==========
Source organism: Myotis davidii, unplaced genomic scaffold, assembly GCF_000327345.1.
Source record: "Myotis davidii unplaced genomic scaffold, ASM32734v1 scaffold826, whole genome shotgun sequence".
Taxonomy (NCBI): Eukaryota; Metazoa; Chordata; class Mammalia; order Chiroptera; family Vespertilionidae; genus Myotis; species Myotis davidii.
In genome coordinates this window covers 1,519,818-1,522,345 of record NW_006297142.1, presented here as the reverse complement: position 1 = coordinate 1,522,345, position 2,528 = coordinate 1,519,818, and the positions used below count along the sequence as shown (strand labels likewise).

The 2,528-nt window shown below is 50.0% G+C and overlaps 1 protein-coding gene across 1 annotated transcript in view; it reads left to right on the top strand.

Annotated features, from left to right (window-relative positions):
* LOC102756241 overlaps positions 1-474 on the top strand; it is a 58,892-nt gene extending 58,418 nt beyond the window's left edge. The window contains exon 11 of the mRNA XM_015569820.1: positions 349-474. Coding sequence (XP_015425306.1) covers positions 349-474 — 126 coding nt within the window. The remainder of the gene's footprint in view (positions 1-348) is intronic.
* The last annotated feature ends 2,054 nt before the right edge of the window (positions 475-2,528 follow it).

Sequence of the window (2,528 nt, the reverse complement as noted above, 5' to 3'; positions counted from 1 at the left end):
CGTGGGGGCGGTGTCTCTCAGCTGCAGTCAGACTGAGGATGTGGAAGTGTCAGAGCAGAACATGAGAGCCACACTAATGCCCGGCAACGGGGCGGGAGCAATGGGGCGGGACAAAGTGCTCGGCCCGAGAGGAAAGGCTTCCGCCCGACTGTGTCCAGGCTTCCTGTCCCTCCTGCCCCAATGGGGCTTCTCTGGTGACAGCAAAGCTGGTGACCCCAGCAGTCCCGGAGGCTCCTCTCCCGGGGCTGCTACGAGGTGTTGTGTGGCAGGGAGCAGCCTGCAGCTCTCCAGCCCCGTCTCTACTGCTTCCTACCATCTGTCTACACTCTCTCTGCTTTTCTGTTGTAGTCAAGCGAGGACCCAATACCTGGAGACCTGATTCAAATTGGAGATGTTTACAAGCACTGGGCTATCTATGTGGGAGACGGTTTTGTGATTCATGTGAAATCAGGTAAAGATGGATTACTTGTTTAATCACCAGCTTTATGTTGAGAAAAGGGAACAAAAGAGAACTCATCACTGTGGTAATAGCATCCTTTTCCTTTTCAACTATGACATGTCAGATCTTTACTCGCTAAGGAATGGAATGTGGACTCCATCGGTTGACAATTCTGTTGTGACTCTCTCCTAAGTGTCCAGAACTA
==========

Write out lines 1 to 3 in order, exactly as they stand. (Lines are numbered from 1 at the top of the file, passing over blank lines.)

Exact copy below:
Source organism: Myotis davidii, unplaced genomic scaffold, assembly GCF_000327345.1.
Source record: "Myotis davidii unplaced genomic scaffold, ASM32734v1 scaffold826, whole genome shotgun sequence".
Taxonomy (NCBI): Eukaryota; Metazoa; Chordata; class Mammalia; order Chiroptera; family Vespertilionidae; genus Myotis; species Myotis davidii.